Innovation Shoutout: Solent Whisper
Foiling. It’s not the future. It’s now. Once the International Moths went airborne, there was no turning back, and now that a half-dozen catamaran classes have achieved flight status, we can expect to see more as the state of two-hull sailing evolves with lighter platforms, efficient foils and easier flight controls. These are the early days, however, and the barriers to entry continue to be cost, complexity and skill. From the supersize awesomeness of the million-dollar Gunboat G4 to the $36,000 Carbon Nacra F20 FCS, foiling cat sailing still doesn’t come cheap or easy.
The 17-foot Whisper catamaran aims to surmount these barriers with an entry-level, anyone-can-do-it foiling package. It’s strictly one-design, highly plug-and-play, and, as the judges discovered during their test sails, it makes it possible to foil within minutes.
Ron Price, a 49er sailor and naval architecture professor at England’s Southampton Solent University, designed the Whisper, while White Formula UK builds it. The design was Price’s pet project, which turned into a full-on production boat meant to “introduce foiling technology and experience to mainstream sailors.”
With a carbon-infused epoxy construction, the builders have managed to get the boat’s all-up weight to 171 pounds. The rig package and all the custom parts, of which there are many, are built in-house to maintain tight control over critical weight tolerances. To achieve such a lightweight platform, says builder Ron White, there are no beams, unlike what you would find on traditional beach cats. The entire boat is a two-piece build (using top and bottom molds), resulting in a stiff and light package. Underneath the boat is an array of wires that absorb rig loads and eliminate the need for bulkheads. The boat has to be stiff to prevent foils from doing different things at once.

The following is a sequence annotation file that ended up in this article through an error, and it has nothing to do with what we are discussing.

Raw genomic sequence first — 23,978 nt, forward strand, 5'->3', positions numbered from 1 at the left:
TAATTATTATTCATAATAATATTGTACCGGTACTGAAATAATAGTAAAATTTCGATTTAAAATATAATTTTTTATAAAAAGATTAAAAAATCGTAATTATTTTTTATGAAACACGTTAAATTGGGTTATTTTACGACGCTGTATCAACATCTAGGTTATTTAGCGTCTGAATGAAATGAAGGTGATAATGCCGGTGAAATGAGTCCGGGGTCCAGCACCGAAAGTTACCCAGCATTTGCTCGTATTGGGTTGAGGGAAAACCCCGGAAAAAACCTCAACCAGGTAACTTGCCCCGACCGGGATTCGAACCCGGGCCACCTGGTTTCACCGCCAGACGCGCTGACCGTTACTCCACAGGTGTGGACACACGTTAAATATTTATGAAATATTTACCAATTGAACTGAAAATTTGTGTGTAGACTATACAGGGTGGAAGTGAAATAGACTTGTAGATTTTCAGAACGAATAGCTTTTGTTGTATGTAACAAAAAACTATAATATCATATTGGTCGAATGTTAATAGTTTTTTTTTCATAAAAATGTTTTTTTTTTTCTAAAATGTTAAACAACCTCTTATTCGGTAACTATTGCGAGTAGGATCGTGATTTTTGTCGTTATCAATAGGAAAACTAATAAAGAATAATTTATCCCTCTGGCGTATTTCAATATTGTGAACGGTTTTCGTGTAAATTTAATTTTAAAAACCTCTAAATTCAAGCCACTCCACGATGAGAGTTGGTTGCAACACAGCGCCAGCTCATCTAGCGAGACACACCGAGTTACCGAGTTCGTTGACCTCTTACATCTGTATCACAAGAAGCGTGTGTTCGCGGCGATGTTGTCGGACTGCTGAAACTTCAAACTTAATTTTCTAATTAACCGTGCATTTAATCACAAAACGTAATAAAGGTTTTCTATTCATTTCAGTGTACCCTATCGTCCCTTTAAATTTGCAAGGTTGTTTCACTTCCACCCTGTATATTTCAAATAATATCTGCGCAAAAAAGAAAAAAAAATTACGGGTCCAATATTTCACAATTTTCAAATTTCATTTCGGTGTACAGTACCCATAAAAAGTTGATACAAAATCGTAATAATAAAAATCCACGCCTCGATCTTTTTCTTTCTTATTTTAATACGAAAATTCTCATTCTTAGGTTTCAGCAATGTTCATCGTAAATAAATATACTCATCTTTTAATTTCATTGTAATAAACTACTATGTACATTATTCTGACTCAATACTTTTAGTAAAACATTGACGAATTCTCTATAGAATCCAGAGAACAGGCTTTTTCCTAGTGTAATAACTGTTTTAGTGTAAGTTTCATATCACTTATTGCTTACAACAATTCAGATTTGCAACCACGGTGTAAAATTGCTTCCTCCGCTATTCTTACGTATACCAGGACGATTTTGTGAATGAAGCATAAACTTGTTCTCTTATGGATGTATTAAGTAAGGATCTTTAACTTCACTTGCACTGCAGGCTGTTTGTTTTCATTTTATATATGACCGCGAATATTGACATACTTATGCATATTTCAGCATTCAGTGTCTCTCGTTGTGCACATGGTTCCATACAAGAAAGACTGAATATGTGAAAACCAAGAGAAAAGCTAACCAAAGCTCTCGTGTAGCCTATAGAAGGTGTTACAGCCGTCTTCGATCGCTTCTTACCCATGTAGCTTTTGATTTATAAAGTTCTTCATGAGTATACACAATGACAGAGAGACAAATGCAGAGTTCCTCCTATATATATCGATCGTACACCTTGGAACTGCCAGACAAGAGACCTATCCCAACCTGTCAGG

“The craftsmanship is incredible,” said Rich. “There’s a lot of ingenuity that went into this thing to make it work. The execution of the whole thing is great. Everything worked fine. Without a doubt, it’s the most innovative of the boats we sailed.”
While the recommended combined crew weight is 300 to 400 pounds, the judges were able to get on the foils despite being over-target and sailing in extremely light air. The Whisper gets its stability from having all four of its foils (the rudders are T-foils as well) down while sailing. A wandlike control, similar to that used on a Moth, automatically controls ride height, which can be pre-set. The required technique when on the foils is to balance the boat with fore-and-aft weight, rather than using another system to make foil-rake adjustments.
“Once we were off the beach and the foils were down, it felt good and stiff,” said Stewart. “Everything worked really well and was really fun to sail. Even when we weren’t foiling, it still felt like a light catamaran. I think they’ve nailed it as an entry boat into foiling cats. It moves the needle for sure. You don’t have to be perfect to get it going.”
The lighter of the judges, Allen was riding high within minutes of stepping on the boat for the first time. “I was able to do it with ease,” he said. “No doubt it requires some agility, and it’s going to be a handful in big breeze, so that’s the downside. The wind range for foiling is pretty narrow — you won’t be out in 25 knots — but oh man, this is an innovative boat.”
While the Whisper achieves its stated goal of introducing foiling to more sailors, the $36,000 price tag (without a trailer) and numerous critical custom parts gave the judges pause. At that price — clearly, the price of innovation — it’s likely going to take a while to have one-design class racing, which preserves the Whisper as a niche boat — albeit one that’s extremely cool.